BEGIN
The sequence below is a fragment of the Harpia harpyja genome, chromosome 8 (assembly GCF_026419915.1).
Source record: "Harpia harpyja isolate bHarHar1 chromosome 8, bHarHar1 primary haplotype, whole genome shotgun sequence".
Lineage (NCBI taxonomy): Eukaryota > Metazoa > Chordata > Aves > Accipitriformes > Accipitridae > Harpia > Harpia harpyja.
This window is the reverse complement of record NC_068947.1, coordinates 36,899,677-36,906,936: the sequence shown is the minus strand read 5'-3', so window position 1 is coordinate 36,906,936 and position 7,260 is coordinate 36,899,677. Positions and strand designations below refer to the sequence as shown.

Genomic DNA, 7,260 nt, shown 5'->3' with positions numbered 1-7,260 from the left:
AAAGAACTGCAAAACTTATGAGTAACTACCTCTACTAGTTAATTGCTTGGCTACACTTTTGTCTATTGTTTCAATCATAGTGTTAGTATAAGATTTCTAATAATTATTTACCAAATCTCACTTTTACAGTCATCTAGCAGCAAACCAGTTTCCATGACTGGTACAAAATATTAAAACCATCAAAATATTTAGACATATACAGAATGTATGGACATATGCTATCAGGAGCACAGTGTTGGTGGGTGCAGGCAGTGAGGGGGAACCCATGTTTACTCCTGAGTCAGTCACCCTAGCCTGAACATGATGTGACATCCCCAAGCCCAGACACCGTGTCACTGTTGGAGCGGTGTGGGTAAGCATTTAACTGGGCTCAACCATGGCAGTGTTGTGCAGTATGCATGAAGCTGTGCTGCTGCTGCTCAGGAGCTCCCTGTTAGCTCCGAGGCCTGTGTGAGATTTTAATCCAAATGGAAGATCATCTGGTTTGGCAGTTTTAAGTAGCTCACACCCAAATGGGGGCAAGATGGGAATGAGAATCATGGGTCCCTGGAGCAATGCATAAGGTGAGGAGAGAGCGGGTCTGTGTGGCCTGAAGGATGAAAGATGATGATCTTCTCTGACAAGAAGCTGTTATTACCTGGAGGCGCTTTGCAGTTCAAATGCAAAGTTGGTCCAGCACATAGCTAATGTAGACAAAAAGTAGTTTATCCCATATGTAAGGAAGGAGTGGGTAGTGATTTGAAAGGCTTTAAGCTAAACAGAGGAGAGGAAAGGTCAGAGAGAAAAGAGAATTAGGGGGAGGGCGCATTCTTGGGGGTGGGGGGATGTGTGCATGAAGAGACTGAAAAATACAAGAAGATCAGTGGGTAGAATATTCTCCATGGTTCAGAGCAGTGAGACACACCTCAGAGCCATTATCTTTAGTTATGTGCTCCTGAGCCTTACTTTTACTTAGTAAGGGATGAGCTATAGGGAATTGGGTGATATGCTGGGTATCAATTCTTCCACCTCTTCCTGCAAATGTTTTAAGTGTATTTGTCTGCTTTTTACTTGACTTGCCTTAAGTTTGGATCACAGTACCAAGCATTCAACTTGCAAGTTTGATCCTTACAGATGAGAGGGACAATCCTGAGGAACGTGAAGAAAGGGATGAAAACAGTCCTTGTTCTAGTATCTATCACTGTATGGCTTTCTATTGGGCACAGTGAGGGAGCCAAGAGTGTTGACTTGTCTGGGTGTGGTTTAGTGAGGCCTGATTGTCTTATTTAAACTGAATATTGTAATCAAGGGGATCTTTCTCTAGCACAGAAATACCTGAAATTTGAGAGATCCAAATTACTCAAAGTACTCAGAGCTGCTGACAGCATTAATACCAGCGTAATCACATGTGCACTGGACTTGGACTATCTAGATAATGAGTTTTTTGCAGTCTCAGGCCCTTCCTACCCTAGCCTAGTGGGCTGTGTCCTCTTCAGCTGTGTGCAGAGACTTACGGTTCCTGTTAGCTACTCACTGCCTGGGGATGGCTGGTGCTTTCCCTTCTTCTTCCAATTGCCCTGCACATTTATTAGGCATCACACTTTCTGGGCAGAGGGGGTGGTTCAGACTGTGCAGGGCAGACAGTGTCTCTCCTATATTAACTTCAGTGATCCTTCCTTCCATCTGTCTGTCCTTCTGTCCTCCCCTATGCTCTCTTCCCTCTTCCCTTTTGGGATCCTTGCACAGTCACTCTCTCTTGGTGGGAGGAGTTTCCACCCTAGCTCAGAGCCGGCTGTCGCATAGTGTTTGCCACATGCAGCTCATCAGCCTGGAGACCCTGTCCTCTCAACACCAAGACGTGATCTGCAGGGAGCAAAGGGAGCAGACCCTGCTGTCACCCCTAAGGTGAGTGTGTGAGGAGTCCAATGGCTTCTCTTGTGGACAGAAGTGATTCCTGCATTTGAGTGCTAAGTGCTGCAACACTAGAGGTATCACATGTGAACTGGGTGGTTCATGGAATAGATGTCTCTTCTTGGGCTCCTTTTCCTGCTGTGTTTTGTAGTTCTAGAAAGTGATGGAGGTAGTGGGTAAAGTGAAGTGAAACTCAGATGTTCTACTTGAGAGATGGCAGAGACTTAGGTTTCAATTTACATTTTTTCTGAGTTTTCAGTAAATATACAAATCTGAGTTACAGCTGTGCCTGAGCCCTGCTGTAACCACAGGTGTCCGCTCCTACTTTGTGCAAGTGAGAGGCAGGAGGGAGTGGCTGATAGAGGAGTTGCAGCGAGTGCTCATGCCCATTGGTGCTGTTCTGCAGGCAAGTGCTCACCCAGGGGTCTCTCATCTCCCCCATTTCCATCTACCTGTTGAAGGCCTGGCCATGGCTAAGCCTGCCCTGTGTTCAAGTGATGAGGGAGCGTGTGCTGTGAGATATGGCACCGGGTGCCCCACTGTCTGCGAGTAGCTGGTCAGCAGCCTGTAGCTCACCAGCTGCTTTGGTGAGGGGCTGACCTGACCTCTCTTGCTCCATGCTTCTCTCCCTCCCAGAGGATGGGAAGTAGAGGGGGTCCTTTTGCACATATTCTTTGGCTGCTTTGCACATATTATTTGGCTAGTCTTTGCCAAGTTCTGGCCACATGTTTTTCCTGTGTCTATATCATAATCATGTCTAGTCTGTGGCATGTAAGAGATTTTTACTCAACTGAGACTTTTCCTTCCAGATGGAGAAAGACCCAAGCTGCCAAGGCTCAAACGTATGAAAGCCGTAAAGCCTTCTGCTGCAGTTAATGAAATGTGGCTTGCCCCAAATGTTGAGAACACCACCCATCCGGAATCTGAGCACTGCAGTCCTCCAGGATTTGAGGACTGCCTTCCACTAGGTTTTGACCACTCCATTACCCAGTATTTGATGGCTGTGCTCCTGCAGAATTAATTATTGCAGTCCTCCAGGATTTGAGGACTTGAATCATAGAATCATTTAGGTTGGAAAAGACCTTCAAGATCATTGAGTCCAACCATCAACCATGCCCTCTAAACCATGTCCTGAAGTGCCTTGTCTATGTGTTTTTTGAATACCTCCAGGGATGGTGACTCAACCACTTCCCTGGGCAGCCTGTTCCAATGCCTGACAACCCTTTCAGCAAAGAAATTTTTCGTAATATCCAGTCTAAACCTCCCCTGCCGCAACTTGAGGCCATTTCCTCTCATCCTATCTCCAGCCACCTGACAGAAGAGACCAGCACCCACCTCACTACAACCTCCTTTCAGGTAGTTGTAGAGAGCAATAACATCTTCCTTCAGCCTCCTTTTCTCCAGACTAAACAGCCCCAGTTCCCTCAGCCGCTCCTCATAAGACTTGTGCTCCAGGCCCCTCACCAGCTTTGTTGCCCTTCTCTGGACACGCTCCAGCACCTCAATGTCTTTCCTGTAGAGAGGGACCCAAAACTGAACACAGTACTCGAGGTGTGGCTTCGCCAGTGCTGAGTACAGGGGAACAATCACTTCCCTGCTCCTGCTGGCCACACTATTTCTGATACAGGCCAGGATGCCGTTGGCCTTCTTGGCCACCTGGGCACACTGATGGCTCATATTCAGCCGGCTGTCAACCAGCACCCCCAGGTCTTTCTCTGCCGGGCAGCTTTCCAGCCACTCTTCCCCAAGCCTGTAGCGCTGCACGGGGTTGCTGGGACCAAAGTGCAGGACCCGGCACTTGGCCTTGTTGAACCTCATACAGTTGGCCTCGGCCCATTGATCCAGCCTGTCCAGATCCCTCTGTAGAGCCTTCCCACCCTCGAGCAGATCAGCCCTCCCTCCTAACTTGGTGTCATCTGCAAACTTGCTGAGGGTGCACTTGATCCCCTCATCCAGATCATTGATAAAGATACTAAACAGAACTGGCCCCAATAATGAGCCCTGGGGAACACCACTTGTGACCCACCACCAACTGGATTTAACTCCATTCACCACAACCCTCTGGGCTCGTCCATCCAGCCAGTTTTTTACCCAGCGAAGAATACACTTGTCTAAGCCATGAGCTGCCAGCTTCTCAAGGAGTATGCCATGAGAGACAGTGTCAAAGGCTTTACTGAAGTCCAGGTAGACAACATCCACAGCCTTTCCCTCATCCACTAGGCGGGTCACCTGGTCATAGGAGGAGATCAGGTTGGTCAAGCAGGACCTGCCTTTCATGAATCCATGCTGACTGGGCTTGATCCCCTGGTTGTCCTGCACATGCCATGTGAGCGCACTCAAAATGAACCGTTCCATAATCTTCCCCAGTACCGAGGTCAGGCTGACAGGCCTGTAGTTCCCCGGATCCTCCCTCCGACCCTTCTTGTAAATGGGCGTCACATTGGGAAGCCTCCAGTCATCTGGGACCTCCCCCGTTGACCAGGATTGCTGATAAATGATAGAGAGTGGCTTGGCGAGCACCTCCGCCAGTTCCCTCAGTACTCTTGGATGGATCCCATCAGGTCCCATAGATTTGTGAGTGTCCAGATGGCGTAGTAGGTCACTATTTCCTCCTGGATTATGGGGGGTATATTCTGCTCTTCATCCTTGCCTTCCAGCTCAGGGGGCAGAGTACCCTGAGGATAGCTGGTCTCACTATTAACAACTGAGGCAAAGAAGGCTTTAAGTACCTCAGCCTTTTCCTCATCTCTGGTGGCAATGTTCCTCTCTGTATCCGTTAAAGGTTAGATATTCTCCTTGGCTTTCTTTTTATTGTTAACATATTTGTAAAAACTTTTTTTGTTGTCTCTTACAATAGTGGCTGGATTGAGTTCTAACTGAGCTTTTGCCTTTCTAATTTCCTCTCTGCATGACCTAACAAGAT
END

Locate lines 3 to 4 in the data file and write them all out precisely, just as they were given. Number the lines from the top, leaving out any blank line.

Lineage (NCBI taxonomy): Eukaryota > Metazoa > Chordata > Aves > Accipitriformes > Accipitridae > Harpia > Harpia harpyja.
This window is the reverse complement of record NC_068947.1, coordinates 36,899,677-36,906,936: the sequence shown is the minus strand read 5'-3', so window position 1 is coordinate 36,906,936 and position 7,260 is coordinate 36,899,677. Positions and strand designations below refer to the sequence as shown.